Dark Mirages is a new book presenting unproduced screenplays by writers with genre credentials, each with a story behind it.
In my case Dracula was commissioned by the BBC and cancelled, unread, on the very day that I delivered the script. The producers were Deep Indigo working with BBC Wales.
My angle was that nobody had ‘done’ the book properly since Gerald Savory’s 1970s adaptation. Dracula is a work that’s often plundered and rarely honoured. Stoker never gets the respect that’s automatically accorded to an Austen, an Eliot, or a Hardy, maybe because he wrote an instinctive classic rather than a cerebral one.
Things would have to change, as in adaptations they always do. But for me the guiding motivation would always be the question, What was Stoker getting at, here?
I won’t insult you by explaining how the novel is a collage of second-hand perceptions, cast in the form of letters, journals, and dictated notes from the principal characters. The character of Count Dracula is offstage for much of the novel, which adds to his mystery and enhances his credibility.
Because of this approach, you don’t get Count Dracula’s version of the events. You can work it out by a kind of literary triangulation, but I’ve never seen it done and still come out as Stoker. Dracula’s role gets rewritten, as if his character somehow isn’t integral, nor needs to be rendered with any fidelity to the author.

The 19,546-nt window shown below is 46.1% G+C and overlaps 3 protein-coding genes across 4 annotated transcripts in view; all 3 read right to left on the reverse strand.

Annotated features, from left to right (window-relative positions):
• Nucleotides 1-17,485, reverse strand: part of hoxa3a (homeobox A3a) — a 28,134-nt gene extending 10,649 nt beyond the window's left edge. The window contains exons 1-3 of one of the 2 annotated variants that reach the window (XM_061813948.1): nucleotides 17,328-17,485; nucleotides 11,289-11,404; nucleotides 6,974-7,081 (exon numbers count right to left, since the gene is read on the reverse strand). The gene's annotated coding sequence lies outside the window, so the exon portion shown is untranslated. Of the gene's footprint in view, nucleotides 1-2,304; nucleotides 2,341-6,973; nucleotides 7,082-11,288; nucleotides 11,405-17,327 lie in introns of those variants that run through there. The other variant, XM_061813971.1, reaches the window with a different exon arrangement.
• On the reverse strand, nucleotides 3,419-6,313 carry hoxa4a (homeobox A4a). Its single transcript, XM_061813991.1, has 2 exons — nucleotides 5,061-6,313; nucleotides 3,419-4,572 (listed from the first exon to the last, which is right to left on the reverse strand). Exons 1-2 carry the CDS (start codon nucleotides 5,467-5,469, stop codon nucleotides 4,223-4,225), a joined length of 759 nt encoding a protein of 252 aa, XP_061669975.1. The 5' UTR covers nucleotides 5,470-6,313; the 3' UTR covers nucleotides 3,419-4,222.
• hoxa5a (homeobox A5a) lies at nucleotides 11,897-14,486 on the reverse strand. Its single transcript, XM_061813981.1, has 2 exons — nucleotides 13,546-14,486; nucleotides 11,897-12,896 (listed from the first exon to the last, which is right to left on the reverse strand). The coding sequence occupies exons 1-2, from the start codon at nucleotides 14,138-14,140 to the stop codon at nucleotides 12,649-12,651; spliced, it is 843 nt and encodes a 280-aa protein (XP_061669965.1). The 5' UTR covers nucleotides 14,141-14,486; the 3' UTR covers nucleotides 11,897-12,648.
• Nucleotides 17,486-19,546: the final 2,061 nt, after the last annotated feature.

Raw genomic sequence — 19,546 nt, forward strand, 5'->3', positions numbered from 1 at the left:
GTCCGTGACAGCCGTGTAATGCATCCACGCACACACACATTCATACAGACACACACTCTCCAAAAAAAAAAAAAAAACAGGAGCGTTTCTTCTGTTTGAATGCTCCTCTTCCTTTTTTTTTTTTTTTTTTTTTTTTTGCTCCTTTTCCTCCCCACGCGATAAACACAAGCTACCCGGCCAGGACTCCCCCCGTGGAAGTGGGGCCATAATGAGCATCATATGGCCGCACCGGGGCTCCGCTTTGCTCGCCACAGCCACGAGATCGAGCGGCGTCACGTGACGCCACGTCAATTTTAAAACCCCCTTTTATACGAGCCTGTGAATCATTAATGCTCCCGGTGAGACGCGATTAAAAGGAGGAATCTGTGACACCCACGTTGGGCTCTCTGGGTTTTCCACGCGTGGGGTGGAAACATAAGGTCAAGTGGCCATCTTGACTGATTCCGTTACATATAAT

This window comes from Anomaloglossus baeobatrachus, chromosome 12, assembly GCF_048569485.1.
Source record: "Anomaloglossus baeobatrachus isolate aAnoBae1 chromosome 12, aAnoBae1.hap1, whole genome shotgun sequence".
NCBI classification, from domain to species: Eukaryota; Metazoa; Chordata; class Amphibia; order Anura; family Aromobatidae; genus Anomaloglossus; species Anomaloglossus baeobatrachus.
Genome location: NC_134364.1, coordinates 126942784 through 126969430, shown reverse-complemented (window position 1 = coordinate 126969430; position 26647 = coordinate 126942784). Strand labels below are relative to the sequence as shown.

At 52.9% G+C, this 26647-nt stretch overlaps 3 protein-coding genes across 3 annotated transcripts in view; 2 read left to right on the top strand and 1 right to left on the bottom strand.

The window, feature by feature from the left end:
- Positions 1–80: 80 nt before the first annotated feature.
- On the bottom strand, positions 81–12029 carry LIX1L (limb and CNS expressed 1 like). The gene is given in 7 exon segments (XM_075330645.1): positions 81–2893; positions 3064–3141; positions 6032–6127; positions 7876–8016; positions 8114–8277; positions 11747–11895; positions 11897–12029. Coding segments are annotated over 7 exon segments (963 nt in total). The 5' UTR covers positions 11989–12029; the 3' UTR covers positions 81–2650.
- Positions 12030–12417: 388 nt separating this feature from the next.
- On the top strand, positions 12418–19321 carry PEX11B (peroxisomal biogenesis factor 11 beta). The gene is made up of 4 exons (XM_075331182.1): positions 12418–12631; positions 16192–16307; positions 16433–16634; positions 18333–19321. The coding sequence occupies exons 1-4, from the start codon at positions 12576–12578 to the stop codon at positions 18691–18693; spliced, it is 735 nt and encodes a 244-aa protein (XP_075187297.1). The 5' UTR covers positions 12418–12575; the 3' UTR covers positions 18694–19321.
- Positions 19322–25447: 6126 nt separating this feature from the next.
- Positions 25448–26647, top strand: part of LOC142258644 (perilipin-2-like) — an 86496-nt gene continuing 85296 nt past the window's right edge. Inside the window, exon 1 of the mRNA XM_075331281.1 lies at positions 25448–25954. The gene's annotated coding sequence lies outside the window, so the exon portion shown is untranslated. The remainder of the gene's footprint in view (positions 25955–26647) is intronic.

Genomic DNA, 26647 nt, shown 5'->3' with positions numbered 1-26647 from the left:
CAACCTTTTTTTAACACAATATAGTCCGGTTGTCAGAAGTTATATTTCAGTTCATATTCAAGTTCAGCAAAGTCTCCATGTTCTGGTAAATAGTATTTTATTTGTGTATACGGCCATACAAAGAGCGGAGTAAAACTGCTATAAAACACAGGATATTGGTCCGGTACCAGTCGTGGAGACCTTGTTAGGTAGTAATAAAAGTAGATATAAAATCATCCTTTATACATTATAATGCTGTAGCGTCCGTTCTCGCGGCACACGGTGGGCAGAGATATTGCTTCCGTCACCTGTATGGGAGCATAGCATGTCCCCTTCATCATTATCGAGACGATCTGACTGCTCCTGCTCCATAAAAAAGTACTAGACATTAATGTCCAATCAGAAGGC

What we usually get is either a romantic rapist or, if the makers want to signal that they’ve seen Nosferatu, a hideous cockroach. Rarely has anyone made a serious attempt to show us Stoker’s nasty-minded, empty-hearted predator, who insists to his dissipated party-girl ‘brides’ that he’s capable of love, and then goes on to prove at great length that he isn’t.
It was the fastest, fiercest script I’ve ever written. We opened a discussion with Vincent Cassel’s people, for our Dracula of choice. And as my script made its way to Cardiff a drama executive in London heard of a proposed ITV version over lunch and cancelled our project that same afternoon.
We had a completed script, we were way ahead. The other project didn’t even have a writer yet. But the news took over a week to reach us, during which time the producers of the ITV project got out a press announcement and effectively bombed the BBC’s boat.
There’s a coda. About two years later, the BBC financed ITV’s version and screened it as their own. I didn’t – couldn’ t – watch, but the general opinion seems to be that it was not great.
So there’s that.
One response to “Dark Mirages: Dracula”
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